Following Houston, we met up with my mom's (Beth's) parents in San Antonio. They stayed in a hotel about 10 minutes down the road from where we were staying. With them, we visited the Alamo, which was smack down in the middle of the city! When folks think about the Alamo, they think about it being on a hill overlooking plains. I was disappointed to see that San Antonio grew around the Alamo. It was neat, however, to see the history in front of us. While staying in San Antonio, Nate and I each separately spent the night in the hotel room with our grandparents. I think that the room itself was bigger than the RV! :) My mom's (Beth's) dad is a handyman/jack of all trades, and he helped fix some broken parts in the RV. It was really nice to help him out like I used to back home. We really enjoyed San Antonio's campground, where both Nate and I met some friends.
After our stay in San Antonio, we moved to Fredricksburg, a small town founded by the Germans. It was very similar to Helen, GA, for those of you who know what I'm talking about. On their very large Main Street, quaint shops showed off candles, clothes and cutlery, along with many other items. Fredricksburg was our stop during the holidays, and we enjoyed a quiet Christmas in the RV, and ate an amazing ham from Opa's Smoked Meats. We also liked being in an RV park that was right next to a small airport, and we could see the planes from our windows taking off and landing. About 25-30 minutes drive away from our RV park was the 2nd largest exposed granite rock in the world: Enchanted Rock. We have now visited the two largest exposed granite rocks, seeing as Stone Mountain in Georgia is the largest. We did a moderately difficult hike around some of the base of the rock, and caught some terrific views. And no, we didn't see any cities on the horizon like you can with Stone Mountain.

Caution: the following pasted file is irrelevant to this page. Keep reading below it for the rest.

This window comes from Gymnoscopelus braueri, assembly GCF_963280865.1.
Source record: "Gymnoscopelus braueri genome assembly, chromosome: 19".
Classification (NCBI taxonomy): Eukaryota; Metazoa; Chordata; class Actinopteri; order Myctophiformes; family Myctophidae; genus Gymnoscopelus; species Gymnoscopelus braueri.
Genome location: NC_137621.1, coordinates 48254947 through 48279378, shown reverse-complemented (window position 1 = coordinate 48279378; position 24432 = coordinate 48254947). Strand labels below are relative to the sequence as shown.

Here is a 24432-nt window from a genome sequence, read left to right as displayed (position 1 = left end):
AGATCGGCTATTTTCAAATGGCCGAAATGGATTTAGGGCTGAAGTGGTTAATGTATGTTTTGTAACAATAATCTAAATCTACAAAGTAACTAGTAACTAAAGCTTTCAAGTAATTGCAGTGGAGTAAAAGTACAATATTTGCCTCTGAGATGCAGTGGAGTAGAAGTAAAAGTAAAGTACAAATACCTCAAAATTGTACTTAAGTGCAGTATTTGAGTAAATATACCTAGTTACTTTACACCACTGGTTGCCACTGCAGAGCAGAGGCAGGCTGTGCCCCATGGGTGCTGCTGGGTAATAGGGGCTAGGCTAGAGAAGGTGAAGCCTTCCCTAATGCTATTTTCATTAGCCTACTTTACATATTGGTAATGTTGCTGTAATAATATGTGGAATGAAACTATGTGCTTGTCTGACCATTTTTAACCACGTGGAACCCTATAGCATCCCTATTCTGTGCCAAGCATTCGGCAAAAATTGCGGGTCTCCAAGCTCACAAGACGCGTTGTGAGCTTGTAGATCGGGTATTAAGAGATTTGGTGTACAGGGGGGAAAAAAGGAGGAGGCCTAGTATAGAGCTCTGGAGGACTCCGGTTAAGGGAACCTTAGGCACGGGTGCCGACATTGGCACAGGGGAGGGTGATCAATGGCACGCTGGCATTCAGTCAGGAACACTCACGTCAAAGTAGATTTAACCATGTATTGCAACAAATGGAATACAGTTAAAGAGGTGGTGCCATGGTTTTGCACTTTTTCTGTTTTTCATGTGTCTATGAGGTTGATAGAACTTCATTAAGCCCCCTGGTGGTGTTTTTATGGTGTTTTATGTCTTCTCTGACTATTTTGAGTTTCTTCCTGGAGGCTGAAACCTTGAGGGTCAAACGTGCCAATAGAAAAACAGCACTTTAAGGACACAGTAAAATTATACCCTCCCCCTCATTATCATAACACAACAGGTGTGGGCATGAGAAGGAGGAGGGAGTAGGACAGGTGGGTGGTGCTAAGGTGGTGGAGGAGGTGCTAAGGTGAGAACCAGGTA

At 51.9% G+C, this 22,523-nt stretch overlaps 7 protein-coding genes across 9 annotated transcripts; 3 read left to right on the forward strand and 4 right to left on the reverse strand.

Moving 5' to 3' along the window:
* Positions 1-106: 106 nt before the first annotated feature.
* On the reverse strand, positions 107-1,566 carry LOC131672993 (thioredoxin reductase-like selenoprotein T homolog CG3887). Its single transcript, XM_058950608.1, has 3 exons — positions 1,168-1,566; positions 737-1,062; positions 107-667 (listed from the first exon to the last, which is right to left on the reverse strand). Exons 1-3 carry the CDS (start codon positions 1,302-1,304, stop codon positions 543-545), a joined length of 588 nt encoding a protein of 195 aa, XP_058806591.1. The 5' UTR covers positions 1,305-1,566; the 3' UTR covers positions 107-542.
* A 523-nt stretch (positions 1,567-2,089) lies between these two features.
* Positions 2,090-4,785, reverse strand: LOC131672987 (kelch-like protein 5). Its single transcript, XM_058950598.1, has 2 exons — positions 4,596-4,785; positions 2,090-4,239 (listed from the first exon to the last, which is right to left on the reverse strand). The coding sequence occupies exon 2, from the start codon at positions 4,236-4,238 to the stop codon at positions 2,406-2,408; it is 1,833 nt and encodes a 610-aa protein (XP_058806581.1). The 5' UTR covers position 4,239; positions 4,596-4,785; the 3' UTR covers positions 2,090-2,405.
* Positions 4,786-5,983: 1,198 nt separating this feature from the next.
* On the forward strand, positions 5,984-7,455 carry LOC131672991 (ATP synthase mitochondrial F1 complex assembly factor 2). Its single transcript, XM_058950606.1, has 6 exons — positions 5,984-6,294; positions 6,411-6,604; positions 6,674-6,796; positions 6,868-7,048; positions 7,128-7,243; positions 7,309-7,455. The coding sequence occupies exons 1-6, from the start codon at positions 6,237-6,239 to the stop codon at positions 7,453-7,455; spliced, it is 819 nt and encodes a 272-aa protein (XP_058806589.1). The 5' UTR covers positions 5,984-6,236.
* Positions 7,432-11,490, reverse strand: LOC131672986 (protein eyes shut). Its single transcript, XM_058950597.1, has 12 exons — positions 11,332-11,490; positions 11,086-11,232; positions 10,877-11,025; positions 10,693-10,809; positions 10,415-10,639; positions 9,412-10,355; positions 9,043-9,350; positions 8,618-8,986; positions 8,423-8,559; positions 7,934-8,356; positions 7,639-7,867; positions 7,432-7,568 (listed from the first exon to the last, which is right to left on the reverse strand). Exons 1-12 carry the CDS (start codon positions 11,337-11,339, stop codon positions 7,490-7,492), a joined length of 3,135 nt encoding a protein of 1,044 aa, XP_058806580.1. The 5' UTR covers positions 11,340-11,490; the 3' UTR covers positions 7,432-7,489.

Fredricksburg was one of our favorite stops, and we were a little sad to leave to go to Dallas. Our campground was right in the middle of Dallas suburbs, nestled between a small collection of stores and an empty lot. Ahh, the peace and quiet. One of our main reasons for stopping in Dallas was so that my dad could volunteer as a door holder for the Passion Conference, a Christian event for 18-25 year olds that our church back home hosts annually. This year it took place simultaneously in 3 cities: Dallas, Atlanta and Washington D.C. The conference draws around 40,000 young men and women yearly, and my dad was excited to volunteer. Also, while in Dallas, we met up with some old neighbors of ours, the Rappon family, who now live in Dallas. They graciously welcomed us in their home to eat and hang out, and we very much enjoyed our time there.
Our final stop in Texas was Abilene. Abilene is a fairly small town on the west part of Texas, and it was there that Nate had his birthday. He chose to spend his special day at Prime Time, a laser tag/arcade/bumper cars place, and he thoroughly enjoyed his time there.
We checked out the town of Abilene itself, and found a "Wild West" museum that taught us what it was like to live in the West during the pioneer days. Also in Abilene, Nate and I both made friends, and we were sad to leave.
When all is said and done, Texas was (so far) one of our favorite states to visit. Following our time in Texas, we headed to New Mexico and are currently in Arizona. But that's a story for another time!
Will is 14, and enjoys running track, writing,